Meckering celebrates 50

On October 14, 1968,  a  6.5-magnitude earthquake destroyed the Wheatbelt town of Meckering.

On that same date 50 years on, the community of Meckering – with the support of the Shire of Cunderdin – will host the Meckering Earthquake 50th Anniversary commemorative event.

Event organiser Rebekah Burges said the celebratory event will have something for everyone.

“For the younger generations there will be a range of free attractions including a Science Wonderland and Science Shows provided by Scitech, carnival rides, face painting and laser quest,” she said.

“For the history buffs we will have an earthquake theatre with vision of the earthquake aftermath as well as a photographic and media display.  There will also be an opportunity to hear the recollections of Meckering residents who experienced the earthquake”.

The newly revamped Meckering Earthquake Historic Walk Trail will be open to visitors all day.

Site tours out to the fault line and earthquake ruins will be offered free of charge thanks to the Meckering Action Group.

After perusing the large range of market stalls visitors are invited to sit back and enjoy the musical entertainment provided by Chelsea Basham and performances by the Meckering Primary School and Toodyay Ballet school.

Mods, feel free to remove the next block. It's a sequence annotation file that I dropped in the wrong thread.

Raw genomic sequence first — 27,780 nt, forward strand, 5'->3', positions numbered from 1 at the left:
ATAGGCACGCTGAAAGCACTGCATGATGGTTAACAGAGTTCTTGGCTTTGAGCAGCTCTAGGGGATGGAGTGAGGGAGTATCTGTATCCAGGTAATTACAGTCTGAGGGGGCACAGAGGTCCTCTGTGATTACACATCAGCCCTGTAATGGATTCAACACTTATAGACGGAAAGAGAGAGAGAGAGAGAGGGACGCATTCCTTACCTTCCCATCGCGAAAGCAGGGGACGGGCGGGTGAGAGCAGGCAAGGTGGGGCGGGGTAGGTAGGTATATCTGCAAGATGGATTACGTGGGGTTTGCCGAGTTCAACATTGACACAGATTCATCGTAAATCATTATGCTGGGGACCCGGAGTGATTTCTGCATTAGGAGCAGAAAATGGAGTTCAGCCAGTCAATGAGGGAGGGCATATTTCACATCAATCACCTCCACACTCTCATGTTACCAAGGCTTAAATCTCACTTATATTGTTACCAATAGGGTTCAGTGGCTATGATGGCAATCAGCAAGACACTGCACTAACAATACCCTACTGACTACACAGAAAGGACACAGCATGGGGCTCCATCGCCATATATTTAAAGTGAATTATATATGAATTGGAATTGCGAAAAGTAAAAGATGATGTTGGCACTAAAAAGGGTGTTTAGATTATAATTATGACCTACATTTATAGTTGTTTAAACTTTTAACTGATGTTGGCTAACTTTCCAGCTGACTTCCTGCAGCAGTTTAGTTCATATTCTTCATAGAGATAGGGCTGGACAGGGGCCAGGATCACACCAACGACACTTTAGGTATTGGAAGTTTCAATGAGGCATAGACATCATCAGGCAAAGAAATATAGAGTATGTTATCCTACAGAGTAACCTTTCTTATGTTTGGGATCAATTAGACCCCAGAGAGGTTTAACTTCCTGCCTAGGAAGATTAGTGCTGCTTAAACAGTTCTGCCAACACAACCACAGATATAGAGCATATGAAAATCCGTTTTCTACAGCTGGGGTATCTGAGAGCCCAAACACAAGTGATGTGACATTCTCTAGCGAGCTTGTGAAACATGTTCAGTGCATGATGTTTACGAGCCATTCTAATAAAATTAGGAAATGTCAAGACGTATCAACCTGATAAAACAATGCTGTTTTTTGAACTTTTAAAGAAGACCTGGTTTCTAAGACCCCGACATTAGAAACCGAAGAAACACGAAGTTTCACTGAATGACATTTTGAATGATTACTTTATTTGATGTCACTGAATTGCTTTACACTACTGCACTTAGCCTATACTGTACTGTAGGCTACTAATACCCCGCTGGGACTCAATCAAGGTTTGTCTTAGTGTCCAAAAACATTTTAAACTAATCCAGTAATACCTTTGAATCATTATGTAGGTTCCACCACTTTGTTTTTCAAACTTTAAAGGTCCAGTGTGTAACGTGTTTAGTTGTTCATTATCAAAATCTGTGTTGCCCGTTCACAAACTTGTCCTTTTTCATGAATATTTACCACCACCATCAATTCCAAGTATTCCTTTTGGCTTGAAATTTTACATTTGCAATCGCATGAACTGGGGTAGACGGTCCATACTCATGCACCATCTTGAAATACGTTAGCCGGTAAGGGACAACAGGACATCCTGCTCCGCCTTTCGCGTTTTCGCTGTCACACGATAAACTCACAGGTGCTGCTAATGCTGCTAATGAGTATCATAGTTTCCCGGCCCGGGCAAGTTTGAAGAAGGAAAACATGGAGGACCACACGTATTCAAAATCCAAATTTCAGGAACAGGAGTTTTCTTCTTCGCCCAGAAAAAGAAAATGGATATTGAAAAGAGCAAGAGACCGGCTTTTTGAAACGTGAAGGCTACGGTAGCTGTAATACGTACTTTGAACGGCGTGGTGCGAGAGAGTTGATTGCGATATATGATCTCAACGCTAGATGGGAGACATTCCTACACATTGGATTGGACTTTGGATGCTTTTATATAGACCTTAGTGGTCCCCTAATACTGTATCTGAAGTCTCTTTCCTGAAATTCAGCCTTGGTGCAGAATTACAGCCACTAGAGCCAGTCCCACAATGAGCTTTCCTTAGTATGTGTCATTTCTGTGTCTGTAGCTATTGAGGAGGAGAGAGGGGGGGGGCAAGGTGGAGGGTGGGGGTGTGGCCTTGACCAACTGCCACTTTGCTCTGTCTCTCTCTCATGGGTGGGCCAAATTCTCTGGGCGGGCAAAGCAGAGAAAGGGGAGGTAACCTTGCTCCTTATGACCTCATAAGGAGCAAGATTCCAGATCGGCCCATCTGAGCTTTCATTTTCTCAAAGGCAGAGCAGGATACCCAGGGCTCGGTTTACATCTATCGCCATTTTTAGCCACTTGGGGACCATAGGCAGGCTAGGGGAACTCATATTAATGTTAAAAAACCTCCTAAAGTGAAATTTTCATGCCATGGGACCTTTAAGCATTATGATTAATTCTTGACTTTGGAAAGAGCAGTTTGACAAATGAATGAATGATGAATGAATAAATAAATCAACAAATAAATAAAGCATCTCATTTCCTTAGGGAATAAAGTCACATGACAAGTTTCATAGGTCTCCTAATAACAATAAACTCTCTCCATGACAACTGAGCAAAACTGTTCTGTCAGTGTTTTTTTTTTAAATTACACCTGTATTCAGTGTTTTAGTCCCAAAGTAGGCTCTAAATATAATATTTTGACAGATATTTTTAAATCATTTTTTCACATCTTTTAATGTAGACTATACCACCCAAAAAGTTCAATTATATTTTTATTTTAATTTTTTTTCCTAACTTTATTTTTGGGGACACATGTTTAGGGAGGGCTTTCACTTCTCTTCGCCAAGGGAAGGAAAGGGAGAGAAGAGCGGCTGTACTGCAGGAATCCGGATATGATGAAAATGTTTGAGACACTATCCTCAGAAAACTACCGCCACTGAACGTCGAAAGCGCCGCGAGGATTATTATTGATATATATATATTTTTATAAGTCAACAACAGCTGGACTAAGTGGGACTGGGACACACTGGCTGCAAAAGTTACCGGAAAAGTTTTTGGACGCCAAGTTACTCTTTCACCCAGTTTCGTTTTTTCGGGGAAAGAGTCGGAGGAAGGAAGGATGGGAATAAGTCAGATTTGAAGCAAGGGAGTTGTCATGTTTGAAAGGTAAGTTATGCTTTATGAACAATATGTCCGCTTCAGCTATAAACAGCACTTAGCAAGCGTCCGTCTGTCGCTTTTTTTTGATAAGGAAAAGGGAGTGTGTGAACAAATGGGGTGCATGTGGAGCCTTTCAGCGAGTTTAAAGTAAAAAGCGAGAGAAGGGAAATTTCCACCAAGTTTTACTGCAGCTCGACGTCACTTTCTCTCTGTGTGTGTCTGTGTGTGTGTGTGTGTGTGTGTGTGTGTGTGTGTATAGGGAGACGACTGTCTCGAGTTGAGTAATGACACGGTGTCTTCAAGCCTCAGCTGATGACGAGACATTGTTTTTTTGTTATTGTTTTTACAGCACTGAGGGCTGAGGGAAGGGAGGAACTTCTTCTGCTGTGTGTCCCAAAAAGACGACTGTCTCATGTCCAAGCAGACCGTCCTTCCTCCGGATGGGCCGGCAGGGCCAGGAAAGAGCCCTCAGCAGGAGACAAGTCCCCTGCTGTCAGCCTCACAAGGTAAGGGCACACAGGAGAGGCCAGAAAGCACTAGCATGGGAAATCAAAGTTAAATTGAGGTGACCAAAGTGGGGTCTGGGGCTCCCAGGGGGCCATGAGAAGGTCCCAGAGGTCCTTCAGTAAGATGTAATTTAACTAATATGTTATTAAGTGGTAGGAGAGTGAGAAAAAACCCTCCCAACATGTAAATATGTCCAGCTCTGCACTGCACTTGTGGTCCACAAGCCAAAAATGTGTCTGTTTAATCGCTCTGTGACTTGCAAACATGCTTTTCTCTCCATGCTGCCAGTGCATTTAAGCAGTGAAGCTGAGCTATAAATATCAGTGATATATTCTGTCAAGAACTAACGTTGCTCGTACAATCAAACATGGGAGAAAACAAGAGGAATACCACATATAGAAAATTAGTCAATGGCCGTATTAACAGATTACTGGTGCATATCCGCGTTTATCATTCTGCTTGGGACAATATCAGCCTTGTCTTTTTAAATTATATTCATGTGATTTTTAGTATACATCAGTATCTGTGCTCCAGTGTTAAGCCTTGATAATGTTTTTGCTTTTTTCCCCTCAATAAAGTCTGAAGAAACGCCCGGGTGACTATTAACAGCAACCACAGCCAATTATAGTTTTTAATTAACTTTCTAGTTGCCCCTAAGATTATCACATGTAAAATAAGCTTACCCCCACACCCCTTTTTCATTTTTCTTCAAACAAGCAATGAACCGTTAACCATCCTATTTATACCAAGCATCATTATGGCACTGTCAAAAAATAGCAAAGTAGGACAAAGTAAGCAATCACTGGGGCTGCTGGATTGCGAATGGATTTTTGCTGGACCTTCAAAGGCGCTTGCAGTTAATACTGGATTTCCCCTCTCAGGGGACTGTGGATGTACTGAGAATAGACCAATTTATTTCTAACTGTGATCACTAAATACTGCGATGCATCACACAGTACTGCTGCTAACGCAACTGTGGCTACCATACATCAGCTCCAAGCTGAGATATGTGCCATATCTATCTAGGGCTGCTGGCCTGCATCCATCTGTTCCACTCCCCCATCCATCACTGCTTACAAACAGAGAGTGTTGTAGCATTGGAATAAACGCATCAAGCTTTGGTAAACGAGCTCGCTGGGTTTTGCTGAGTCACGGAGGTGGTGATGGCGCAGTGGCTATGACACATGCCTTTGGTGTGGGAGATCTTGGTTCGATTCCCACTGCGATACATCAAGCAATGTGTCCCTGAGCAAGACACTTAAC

Food and beverage vendors and a pop-up bar selling Meckering’s own Richter Ale which was brewed specifically for the anniversary from Meckering grown barley.

First settled in 1887, Meckering was once a thriving rural community with a population in excess of 500.

Within the townsite there once stood various retail and general stores, a large two-storey brick-veneer hotel, three churches, several service stations, a beautifully appointed public hall, an aerated waters factory, post office and two banks.

At 10.59am on Monday, October 14, 1968 an earthquake changed the shape of the Meckering community.

Before that day the town of Meckering contained 51 occupied dwellings, 12 private businesses and 15 buildings devoted to Government, public or sporting uses. Only 16 houses and three businesses survived the earthquake.

On that day major roads fractured, telephone and power lines were cut, railway lines buckled, and the mains water pipeline folded in upon itself.  Seventeen people were injured and no one was killed.

The earthquake and its aftershocks were accompanied by rupturing of the ground along a line 37 kilometres long. The Meckering Fault was the first tectonic ground break in Australia.

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